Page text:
Ina Opperman
Business Journalist
5 minute read
18 Nov 2021
5:35 pm

Inflation panic drives MPC to increase repo rate by 25 basis points

Ina Opperman

Economists wrongly believed that the MPC would not add more financial stress on top of a massive fuel price.

Image: iStock

The Monetary Policy Committee (MPC) has increased the repo rate by 25 basis points, on the back of panic about inflation, although economists were expecting it to remain the same for the eighth time.

While the MPC expects inflation to stay close to the mid-point over the forecast period, inflation risks have increased and the level of policy accommodation remains high.

Reserve Bank governor, Lesetja Kganyago, said in his announcement that the average surveyed expectations of future inflation remain at 4.2% for 2021 and 4.4% for 2022, with market-based surveyed expectations for inflation for 2021 broadly unchanged.

Against this backdrop, the MPC decided to increase the repurchase rate by 25 basis points to 3.75% per year, with effect from tomorrow. Three members of the MPC preferred an increase and two members preferred an unchanged stance.

ALSO READ: Economists expect repo rate to stay the same ahead of festive season spending

What economists say

Prof. Jannie Rossouw from the Wits Business School says he really expected the first increase early next year and wonders if the MPC is not aiming at an inflation target of 3% instead of the current 4.5%.

“We must also remember that although people will pay more for credit, it also means that people who save will get higher interest.”

Economist Mike Schűssler says it was a close call and the MPC were between a rock and a hard place.

“This increase will not be as painful for consumers as the massive hike in the petrol price. It is also possible that the MPC decided on the increase to prevent consumers from spending too much on Black Friday and the festive season,” said Schussler.

Virus remains a risk

Kganyago said steady advances in vaccination rates have sustained confidence and the global economic recovery this year, but recoveries in emerging market and developing economies will continue to lag those in advanced economies, mainly due to slower vaccinations.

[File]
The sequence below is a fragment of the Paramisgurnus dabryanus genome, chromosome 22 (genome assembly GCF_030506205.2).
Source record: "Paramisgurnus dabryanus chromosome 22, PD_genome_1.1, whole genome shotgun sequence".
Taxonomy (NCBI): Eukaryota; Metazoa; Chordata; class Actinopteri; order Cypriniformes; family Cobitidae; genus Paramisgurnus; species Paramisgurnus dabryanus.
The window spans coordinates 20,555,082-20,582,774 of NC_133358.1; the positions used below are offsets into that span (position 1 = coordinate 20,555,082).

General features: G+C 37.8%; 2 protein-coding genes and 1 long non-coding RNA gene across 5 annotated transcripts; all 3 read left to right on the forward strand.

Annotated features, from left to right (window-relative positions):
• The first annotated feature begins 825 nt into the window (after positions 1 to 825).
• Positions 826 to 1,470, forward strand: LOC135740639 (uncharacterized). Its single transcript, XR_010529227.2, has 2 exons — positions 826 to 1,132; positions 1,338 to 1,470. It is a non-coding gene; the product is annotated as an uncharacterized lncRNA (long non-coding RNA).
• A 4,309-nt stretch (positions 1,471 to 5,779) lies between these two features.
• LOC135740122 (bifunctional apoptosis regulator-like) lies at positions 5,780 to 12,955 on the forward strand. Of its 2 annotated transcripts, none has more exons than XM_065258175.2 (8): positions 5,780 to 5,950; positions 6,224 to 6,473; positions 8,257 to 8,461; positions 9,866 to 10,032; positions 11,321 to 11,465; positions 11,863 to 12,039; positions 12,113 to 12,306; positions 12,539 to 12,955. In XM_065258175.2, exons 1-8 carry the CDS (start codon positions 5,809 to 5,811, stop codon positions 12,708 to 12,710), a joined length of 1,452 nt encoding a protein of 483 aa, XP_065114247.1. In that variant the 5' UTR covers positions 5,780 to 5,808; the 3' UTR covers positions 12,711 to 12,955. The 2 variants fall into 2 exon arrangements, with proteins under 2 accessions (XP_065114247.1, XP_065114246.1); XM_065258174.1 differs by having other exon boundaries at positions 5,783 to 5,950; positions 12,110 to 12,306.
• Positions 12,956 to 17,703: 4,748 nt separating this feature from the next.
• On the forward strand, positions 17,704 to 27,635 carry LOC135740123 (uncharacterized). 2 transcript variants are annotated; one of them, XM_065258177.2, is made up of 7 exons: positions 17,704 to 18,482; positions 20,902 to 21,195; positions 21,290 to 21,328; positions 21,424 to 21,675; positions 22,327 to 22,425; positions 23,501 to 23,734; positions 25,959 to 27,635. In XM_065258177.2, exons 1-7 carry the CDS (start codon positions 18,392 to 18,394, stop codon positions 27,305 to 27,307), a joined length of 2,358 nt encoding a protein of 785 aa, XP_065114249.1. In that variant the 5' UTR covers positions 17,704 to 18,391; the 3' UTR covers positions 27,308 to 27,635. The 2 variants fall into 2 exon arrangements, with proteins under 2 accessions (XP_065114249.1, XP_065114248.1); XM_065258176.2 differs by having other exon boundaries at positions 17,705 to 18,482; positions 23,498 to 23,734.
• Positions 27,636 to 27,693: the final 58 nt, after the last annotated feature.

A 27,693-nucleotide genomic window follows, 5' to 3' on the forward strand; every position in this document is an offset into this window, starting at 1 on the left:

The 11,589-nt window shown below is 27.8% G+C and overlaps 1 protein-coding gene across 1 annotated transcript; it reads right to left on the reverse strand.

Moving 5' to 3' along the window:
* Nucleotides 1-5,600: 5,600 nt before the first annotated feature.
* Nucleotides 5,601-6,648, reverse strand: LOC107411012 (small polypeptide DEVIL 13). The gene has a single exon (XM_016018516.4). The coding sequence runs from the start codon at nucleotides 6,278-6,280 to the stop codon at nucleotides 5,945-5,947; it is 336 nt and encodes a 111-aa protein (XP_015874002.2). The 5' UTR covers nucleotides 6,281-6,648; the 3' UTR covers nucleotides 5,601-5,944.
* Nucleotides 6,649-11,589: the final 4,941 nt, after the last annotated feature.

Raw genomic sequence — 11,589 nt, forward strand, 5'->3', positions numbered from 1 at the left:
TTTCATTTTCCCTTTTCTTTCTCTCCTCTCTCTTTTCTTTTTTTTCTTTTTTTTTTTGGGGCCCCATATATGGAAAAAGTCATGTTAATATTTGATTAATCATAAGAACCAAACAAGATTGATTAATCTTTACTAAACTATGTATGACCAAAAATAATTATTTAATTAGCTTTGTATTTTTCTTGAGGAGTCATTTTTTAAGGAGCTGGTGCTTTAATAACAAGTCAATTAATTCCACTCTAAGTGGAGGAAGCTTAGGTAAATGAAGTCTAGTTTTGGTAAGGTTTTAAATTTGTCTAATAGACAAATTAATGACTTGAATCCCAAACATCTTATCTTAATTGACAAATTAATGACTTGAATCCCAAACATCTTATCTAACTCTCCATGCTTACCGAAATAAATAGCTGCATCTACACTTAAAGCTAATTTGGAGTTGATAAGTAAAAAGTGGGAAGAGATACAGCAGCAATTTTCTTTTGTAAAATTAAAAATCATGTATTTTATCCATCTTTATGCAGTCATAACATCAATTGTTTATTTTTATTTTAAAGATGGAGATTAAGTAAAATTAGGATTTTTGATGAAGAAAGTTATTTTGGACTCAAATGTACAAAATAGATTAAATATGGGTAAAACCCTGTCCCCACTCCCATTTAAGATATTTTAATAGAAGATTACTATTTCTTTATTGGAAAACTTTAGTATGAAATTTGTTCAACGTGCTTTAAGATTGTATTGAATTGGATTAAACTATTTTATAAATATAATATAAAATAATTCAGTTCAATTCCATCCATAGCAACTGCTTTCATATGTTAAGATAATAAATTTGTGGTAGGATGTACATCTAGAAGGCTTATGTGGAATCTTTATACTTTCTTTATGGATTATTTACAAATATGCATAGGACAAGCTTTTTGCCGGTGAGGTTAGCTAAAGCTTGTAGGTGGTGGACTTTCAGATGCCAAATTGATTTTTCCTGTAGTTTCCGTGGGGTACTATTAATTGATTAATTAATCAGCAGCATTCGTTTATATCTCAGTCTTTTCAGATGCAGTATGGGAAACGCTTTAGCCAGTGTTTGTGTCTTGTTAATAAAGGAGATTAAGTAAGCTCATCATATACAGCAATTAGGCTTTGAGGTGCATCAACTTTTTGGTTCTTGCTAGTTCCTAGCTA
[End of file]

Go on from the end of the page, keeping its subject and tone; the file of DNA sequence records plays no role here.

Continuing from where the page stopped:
“However, the virus remains one of a series of current risks to South Africa’s economic growth outlook that includes rising inflation, weaker commodity export prices, stagnant investment and the longer-term impact of scarring from the pandemic and the July unrest.”

ALSO READ: Reserve Bank raises repo rate to 3.75% after power cuts dim SA economy

Gross domestic product

The forecast of the International Monetary Fund (IMF) for global gross domestic product (GDP) is 5.9% in 2021, slowing to 4.9% in 2022 while the Reserve Bank’s forecast for global growth in 2021 is 6.3%, up from 6.2% and unchanged at 4,4% for 2022 and 3.3% for 2023.

Kganyago said while the domestic economy grew strongly in the first half of 2021, mixed results are expected in the second half of the year. “Overall, we forecast the economy to grow by 5.2% this year (from 5.3%), revised down due to the larger negative effect on output than was previously estimated from the July unrest and other factors.”

He said the revised estimate for third quarter economic growth is -2.5%, compared to the previous 1.2%. A GDP outcome of 2.6%, compared to the previous 1.6% is expected for the fourth quarter. However, despite these quarterly revisions, the annual growth rate in GDP for 2021 reflects a healthy bounce back from the economic effects of the pandemic.